Wednesday, October 7, 2015

Groundbreaking study links legal 'assisted dying' to an increase in suicide rates

Media Release - October 7, 2015

Some advocates claim that the legalisation of physician-assisted suicide (PAS), also known by the euphemisms 'assisted dying' and 'end of life choice', could lead to a reduction in total suicides and delay suicides that do occur. Until recently these claims had not been tested by research.

A groundbreaking study published in this week’s Southern Medical Journal counters these claims. The study examined the association between the legalisation of assisted suicide and state-level suicide rates in the United States between 1990 and 2013.

It concluded that the legalisation of physician-assisted suicide is associated with a 6.3% increase in total suicides (including assisted suicides) and not at all associated with a decrease in non-assisted suicides.
“This suggests either that PAS does not inhibit (nor acts as an alternative to) non-assisted suicide, or that it acts in this way in some individuals but is associated with an increased inclination to suicide in other individuals,” the researchers concluded.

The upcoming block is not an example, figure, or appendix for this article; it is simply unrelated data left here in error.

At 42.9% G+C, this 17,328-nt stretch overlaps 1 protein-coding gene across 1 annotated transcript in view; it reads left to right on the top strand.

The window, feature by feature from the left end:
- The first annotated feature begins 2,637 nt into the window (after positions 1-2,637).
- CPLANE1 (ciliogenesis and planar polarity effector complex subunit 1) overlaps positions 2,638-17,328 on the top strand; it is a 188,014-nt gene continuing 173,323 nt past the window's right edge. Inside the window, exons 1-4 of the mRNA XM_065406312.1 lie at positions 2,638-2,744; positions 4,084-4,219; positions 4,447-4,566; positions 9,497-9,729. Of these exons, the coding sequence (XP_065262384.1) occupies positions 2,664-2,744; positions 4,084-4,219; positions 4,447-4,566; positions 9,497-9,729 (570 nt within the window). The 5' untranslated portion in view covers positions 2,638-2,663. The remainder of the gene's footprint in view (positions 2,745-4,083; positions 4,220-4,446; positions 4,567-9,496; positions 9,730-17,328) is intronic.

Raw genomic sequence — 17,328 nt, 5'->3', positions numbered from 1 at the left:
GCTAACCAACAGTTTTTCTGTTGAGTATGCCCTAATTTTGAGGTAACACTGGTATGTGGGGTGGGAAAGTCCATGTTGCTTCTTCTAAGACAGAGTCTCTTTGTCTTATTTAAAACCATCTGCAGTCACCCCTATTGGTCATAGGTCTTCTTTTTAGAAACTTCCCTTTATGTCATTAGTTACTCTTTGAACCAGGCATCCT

In the New Zealand context a 6.3% increase in suicide rates would represent an additional 35 deaths, based on the 2014-2015 statistics.
“I’m not at all surprised by the study's findings”, says Renee Joubert, Executive Officer of Euthanasia-Free NZ. “Assisted suicide laws communicate the message that the deliberate ending of one’s life is an acceptable solution to life’s problems.”

“There is essentially no difference between suicide and ‘assisted dying’, apart from the number of people involved in the act. Suicide is a person ending their own life without help from anyone else. Assisted suicide, by definition, is a person ending their own life with the help of someone else. Both result in premature death. 
“The slogans employed to justify 'assisted dying' also apply to suicide. Suicidal people may also feel they are ‘suffering unbearably’ and without hope. They may also feel it’s ‘their body, their choice’ and that they want to ‘choose when to die’. They may also feel they are exercising their ‘right to die’. Indeed, rights apply to everyone, regardless of health status or age.

“'Assisted dying’ slogans are counter-productive to our quest to lower the suicide rate in New Zealand,” says Ms Joubert.
The Health Select Committee is currently investigating the legalisation of 'assisted dying' within the wider context of suicide. More information about how to make a submission is available at

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